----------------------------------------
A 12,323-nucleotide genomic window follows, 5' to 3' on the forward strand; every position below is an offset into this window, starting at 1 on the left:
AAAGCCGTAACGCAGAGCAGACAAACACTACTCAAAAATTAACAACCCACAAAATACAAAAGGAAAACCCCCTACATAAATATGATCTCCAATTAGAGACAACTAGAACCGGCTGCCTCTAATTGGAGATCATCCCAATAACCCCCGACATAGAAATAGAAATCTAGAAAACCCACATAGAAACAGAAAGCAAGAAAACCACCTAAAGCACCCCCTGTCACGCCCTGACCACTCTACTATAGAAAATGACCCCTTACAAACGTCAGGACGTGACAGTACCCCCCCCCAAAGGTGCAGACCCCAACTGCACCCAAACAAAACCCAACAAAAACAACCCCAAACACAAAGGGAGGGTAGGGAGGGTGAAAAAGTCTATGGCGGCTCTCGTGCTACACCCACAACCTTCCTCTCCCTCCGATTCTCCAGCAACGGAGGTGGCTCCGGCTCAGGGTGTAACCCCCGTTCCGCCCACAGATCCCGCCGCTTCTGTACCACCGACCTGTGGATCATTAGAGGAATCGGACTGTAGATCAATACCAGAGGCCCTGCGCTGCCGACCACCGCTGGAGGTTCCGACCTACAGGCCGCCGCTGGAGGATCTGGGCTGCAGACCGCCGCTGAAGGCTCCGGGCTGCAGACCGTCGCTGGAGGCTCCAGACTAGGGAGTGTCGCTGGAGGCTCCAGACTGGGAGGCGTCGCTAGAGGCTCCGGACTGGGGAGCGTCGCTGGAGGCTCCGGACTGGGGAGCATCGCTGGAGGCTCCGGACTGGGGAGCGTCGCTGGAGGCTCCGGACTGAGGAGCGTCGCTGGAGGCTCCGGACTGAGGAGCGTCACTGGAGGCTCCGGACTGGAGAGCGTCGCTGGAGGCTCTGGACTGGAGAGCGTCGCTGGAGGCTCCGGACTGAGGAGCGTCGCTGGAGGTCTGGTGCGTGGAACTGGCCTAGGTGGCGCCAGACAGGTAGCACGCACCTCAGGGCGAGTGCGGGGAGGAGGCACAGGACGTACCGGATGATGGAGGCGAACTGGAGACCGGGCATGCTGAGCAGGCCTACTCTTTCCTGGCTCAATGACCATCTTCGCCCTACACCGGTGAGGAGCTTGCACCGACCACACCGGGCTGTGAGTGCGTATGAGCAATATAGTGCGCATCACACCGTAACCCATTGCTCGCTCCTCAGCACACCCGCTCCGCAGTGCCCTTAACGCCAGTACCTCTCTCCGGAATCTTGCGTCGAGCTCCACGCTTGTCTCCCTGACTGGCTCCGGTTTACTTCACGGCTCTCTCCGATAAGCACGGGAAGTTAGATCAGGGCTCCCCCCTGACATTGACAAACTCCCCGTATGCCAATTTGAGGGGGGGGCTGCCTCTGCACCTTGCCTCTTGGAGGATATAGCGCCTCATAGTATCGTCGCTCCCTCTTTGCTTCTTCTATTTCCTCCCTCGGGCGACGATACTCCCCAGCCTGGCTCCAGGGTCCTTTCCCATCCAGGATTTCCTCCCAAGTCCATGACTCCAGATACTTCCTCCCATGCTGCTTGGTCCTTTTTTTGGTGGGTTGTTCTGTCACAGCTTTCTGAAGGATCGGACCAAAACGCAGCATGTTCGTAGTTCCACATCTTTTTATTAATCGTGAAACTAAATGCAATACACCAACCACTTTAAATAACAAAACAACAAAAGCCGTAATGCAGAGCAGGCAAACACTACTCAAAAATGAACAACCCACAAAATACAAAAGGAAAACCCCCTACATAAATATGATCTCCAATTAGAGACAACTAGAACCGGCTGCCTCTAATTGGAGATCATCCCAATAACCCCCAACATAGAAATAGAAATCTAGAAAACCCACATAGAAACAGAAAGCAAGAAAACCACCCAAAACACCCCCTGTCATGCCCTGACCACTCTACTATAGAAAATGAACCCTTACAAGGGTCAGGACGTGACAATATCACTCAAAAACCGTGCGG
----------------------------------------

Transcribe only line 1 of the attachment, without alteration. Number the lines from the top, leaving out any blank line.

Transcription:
A 12,323-nucleotide genomic window follows, 5' to 3' on the forward strand; every position below is an offset into this window, starting at 1 on the left: